Second Attempt at Mozzarella Cheesemaking

A week ago I tried making homemade mozzarella cheese, using milk bought at the local grocery store.  The results didn’t come together – literally.  Analyzing it, I figured it was either due to an insufficient amount of rennet, the enzyme that helps the proteins in the milk coagulate, or else it was due to the milk being pasteurized at too high a heat.  Undaunted, I wanted to try again and learn how to do this.

While I originally put more weight in theory that the pasteurization was the cause, now that I look back on what I’ve learned, I suspect the insufficient rennet was probably more likely the problem.  But hindsight, as they say, is 20-20.

In the wake of my first attempt, a German-Thai friend suggested I try buying milk from Murrah Dairy, the only water buffalo dairy in Thailand.  Great idea, especially considering that the original Italian mozzarella is mozzarella di bufala – buffalo milk mozzarella.  So I ended up driving to their retail store and bought five litres of raw buffalo milk.  The best way to address the pasteurization issue is to use unpasteurized milk, right?

Sadly, I don’t have many pictures of the second attempt.  You’re welcome to watch the video and/or read the description below.

After sanitizing everything in the kitchen, I started heating the milk.  One challenge I encountered was that my recipe is in imperial measurements but the dairy sold the milk in metric measurements.  Being an American (even a fairy metric-savvy one) I made a few errors in calculation and initially thought I was working with two gallons of milk, when in fact I had only about one gallon.  Because of this, I prepared citric acid and rennet solutions that were twice as strong as necessary.

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Thankfully, I realized this before adding the solutions into the milk, and added only about half of each solution.  The proteins came together much more nicely than in the first attempt, although they still didn’t have the nearly-solid, soft tofu-like consistency shown in the recipe’s pictures.  I strained the curds from the whey and ended up with a pretty nice mass to work with.

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My next problem came from a lack of understanding of what was meant to happen in the next step.  As a learner, it is helpful for me to know not only what a particular step is but the rationale behind the step.  The recipe told me to either microwave the curds and then knead them, or else to put the curds in hot water (about 170 F) and use a spoon to fold them together, then pull them out and knead them.

The problem was two-fold.  First, I don’t have a microwave.  There goes the easy option. Second, I was hesitant to put the curds in the water because I thought they would just dissolve.  Knowing what I know now, I realize that the whole point of microwaving or putting them in the water is that the cheese begins to melt a bit, helping it form more elasticky strands that you can knead.  No heat and no melting means no kneading.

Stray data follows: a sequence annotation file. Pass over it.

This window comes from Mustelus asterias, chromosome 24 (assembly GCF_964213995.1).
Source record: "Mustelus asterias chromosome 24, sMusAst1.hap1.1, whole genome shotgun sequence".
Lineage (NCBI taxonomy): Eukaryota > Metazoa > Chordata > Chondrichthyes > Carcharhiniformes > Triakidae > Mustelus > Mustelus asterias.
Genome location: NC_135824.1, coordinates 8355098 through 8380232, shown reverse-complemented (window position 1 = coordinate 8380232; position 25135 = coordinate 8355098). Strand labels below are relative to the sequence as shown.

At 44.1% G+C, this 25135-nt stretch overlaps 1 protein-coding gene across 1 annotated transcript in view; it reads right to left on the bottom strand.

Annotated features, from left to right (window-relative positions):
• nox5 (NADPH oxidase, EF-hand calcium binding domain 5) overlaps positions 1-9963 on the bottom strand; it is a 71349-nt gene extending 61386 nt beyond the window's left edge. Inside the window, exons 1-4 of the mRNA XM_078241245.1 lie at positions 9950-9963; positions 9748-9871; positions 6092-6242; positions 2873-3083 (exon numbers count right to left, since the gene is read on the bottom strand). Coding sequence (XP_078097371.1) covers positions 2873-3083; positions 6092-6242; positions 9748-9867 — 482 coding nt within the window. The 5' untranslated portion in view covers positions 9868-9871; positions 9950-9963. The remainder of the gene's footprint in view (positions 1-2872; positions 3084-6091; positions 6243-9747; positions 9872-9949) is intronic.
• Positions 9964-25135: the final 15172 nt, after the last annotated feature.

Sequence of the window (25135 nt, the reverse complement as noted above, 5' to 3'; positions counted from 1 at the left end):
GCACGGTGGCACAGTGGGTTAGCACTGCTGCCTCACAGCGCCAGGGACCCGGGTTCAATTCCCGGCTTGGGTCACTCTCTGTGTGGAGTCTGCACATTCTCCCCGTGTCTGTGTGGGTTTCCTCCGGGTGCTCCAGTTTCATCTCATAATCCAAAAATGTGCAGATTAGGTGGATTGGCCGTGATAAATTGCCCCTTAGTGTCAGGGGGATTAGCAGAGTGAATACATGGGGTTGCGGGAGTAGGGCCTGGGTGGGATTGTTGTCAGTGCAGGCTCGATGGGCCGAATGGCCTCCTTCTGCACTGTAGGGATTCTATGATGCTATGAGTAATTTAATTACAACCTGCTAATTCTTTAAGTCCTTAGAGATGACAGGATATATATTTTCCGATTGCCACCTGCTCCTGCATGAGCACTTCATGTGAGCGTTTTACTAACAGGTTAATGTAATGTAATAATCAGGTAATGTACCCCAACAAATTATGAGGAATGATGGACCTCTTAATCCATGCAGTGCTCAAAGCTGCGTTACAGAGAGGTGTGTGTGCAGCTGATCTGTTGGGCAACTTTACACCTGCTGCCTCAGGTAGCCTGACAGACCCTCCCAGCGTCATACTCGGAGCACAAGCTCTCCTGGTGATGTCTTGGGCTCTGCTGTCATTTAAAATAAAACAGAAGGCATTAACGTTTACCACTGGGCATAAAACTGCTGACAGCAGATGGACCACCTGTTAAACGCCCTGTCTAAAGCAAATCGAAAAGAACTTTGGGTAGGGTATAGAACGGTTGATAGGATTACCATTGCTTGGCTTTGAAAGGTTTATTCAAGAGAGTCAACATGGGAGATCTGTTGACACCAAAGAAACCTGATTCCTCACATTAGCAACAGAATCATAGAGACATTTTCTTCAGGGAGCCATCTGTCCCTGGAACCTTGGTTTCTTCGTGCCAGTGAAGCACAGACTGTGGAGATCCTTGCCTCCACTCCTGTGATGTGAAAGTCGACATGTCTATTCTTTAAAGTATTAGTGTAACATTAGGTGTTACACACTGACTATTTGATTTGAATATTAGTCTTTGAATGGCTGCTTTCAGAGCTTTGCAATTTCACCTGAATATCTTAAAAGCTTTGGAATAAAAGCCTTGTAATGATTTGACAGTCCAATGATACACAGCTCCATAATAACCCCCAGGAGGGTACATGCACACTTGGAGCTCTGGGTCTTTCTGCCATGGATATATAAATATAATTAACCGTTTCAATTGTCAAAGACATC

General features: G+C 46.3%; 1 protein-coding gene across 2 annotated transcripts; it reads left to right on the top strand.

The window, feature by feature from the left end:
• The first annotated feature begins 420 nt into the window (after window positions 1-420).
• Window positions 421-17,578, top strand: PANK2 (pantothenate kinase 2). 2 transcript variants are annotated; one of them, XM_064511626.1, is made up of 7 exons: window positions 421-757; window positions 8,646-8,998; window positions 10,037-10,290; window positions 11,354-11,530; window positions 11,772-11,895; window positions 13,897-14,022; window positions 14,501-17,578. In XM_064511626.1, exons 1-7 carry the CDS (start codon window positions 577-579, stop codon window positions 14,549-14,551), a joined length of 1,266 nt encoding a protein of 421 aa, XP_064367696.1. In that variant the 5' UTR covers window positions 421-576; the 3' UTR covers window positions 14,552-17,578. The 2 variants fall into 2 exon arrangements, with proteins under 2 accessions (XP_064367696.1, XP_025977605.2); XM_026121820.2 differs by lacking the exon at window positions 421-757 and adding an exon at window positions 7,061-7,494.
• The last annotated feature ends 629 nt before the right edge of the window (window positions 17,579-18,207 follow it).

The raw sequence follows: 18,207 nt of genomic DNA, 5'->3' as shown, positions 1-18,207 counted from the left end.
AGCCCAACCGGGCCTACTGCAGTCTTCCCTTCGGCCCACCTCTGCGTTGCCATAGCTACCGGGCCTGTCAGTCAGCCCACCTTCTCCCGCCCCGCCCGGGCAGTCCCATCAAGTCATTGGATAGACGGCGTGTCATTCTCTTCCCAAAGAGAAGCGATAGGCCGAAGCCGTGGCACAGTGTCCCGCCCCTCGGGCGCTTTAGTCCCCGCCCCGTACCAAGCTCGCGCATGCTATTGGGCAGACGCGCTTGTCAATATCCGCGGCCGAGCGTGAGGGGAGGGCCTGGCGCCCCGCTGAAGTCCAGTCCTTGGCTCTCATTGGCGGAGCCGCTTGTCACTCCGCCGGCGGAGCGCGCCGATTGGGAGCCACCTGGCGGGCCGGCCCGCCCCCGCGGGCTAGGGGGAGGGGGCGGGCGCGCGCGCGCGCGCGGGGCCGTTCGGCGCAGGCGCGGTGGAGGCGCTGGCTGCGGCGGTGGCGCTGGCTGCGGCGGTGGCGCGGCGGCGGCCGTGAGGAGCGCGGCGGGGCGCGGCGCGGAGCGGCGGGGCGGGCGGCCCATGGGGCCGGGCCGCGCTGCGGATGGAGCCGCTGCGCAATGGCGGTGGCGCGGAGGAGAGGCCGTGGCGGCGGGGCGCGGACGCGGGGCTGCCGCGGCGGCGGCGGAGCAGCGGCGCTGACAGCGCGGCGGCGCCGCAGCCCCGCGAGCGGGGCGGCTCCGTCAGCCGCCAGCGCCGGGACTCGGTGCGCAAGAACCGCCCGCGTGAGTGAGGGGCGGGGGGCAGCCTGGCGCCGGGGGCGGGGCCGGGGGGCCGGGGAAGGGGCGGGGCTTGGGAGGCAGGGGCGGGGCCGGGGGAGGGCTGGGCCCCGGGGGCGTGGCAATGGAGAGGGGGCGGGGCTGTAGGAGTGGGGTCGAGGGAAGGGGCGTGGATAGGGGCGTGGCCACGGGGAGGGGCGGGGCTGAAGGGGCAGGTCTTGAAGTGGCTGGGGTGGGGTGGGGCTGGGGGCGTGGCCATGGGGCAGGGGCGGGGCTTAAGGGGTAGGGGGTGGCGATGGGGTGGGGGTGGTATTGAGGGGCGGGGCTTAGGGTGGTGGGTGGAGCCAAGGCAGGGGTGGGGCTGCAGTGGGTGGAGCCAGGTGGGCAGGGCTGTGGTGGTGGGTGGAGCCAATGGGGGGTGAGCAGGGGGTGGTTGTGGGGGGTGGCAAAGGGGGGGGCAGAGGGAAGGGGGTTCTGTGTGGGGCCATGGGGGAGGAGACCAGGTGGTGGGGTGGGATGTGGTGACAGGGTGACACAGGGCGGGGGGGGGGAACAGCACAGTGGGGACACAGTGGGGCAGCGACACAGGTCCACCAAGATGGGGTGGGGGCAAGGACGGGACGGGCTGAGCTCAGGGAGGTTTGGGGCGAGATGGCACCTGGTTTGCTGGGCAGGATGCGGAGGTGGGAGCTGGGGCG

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Before I figured this out, I tried placing the curds, still in the cheesecloth, above some boiling water – kind of a bain-marie.  This resulted in the bottom of the curds melting into the cheesecloth, while the tops of the curds didn’t change.  Finally, I figured it out and put the curds into the water and used a spoon to shape them.

Of course, I didn’t have rubber gloves, so kneading the hot cheese was a little painful!  Long story short, having a microwave would have been a huge help.

In the end, I wound up with a ball of mozzarella that was a bit tough and overworked, not nearly as elastic as it should be, and it had picked up a little bit of a greyish cast, possibly from the bread board I was using to knead it on.  Also, cleanup was a pain as the curds cling to everything, especially the metal utensils!

The important question is, how did it taste?

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Well, after a few hours soaking in a brine/whey solution, the cheese turned out okay. I used it on a pizza in a taste test, half of the pizza covered with my cheese and half with the Murrah Dairy’s cheese.  My cheese was much more rubbery and not as bright white, but it actually tasted fine, like real mozzarella cheese.

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Conclusion: This is a product that is probably worth buying in the store, even if it is a bit pricey.  Making it is very time and effort consuming.  That said, I’m kind of curious to try another time using store-bought milk, just to confirm my new understanding that the pasteurization wasn’t the issue.  I still like the idea of making my own cheese, and if I had an opportunity to apprentice with a cheese-maker, I would jump at it.  But the constraints of my Bangkok condo kitchen are such that I don’t think I’ll become a regular cheese-maker.

Okay, what’s the next thing to try?